Data Breaches: Discovery and Prevention Techniques

"Most hospitals don't know all the data breaches they have," says Mac McMillan, current chair of the privacy and security task force at the Healthcare Information and Management Systems Society. He had very recently worked with a large hospital system that inadvertently provided a patient online access to another patient's record as the result of an administrative error. The hospital wouldn't have known about the error had the patient not called to let them know, he says.

"That's still where we are today — a lot of hospitals don't find out they've had a breach until someone tells them," says Mr. McMillan. Therefore, "from a strategic perspective, data protection has to be a combination of user awareness and reaction to incidents, and how we handle information management going forward."

Brett Short, chief compliance officer at the University of Kentucky's Chandler Medical Center in Lexington, has made a point of urging all medical center employees to report any potential breach. This year's employee training has emphasized teaching employees to identify circumstances that could result in compromised data, and report all such instances to his office for further investigation.

Recently, a medical center employee reported her car was broken into, and her work laptop was stolen. "We almost didn't call it a breach because we didn't think anything was on the laptop" as the data was stored on an external hard drive and the computer was said to be encrypted, says Mr. Short. Yet when his team verified the laptop's encryption with the medical center's IT staff, they were told not only was the laptop not encrypted, but all the information stored on the external drive was also saved to the laptop in a temporary folder.

"It had looked like a safe situation," says Mr. Short. "But when we began to look through those screenshots from the laptop we realized data has been compromised."

The incident highlights why Mr. Short wants to hear about every situation that could have led to a breach so the proper investigation can be launched. "We know that if someone's home or car is broken into, this isn't going to be the first thing on their mind," says Mr. Short. "If something happens we don't want them worrying about analyzing the situation, just call us and we'll come in and start looking for potential risk."

"Hospitals really need to focus on the right kind of training and awareness," agrees Mr. McMillan. "You really want staff to understand how to recognize a situation when a system might have been compromised. And, if they see something that doesn't look right, they should know who to call."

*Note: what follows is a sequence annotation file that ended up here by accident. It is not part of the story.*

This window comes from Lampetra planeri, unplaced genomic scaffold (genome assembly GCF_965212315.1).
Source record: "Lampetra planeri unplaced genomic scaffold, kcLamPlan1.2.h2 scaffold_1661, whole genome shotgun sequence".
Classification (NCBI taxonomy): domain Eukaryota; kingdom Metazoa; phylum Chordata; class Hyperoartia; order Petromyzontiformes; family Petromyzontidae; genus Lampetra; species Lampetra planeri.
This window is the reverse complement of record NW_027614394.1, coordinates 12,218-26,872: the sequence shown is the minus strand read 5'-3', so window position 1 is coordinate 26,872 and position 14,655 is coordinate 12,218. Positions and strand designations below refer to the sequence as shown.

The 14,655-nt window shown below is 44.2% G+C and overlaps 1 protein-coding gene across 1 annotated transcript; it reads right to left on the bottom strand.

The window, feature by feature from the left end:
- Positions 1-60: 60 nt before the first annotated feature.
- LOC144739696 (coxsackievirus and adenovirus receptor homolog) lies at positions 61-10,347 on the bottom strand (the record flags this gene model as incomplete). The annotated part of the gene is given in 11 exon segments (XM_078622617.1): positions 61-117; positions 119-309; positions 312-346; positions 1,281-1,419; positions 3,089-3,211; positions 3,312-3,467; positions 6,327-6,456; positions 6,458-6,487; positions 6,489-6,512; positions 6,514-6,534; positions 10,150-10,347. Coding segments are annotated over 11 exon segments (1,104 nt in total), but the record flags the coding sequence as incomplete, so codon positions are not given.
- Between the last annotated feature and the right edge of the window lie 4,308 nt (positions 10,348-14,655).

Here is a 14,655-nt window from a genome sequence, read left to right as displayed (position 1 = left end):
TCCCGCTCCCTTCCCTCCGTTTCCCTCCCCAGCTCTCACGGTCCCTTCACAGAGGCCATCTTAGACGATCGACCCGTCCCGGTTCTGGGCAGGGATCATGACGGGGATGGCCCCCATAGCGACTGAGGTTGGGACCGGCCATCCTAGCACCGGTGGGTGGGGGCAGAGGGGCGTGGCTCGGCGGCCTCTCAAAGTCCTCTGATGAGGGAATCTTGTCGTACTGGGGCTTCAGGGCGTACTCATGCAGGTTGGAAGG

In addition to strengthening the hospital's response to potential breaches, Mr. Short has been working to limit the risk of data breach by more carefully controlling dissemination and access to patient data. "If we have data everywhere, it makes us more susceptible to breach," says Mr. Short. "We've been thinking in a more thoughtful and intentional way who needs to access what data and when, and eliminating risk by eliminating what we don't need."

Mr. McMillan agrees. "There are more and more ways [hospitals] could lose or compromise information," he says, from lost or stolen devices to unsecured wireless connections. "One way to eliminate some of the risk is to eliminate access that is not necessary."

To properly guard information that does need to be accessed by hospital staff, Mr. McMillan says CIOs and other hospital leaders need to be involved in purchasing decisions regarding data management systems. "We still have a lot of health systems that are acquiring IT systems that don't have the necessary functionalities to meet even the most rudimentary federal data protection requirements," says Mr. McMillan. "It puts an organization in a risky position from the get-go." These system decisions, therefore, need input from leaders responsible for both complying with regulations and protecting patient privacy.

Data protection comes down to "a combination of controlling data currently out there and rethinking how and where we allow information to be presented to the user," says Mr. McMillan, requiring CIOs and other leaders to both work to discover potential breaches as well as design policies and purchase systems that minimize the risk of a future breach.

More Articles on Data Breach:

Dartmouth Receives $4M NSF Grant to Improve Cybersecurity in Healthcare
Ahead in the Clouds: Benefits, Drawbacks and Best Practices for Cloud-Based Storage
OHSU Notifies Patients of Data Improperly Stored in Cloud

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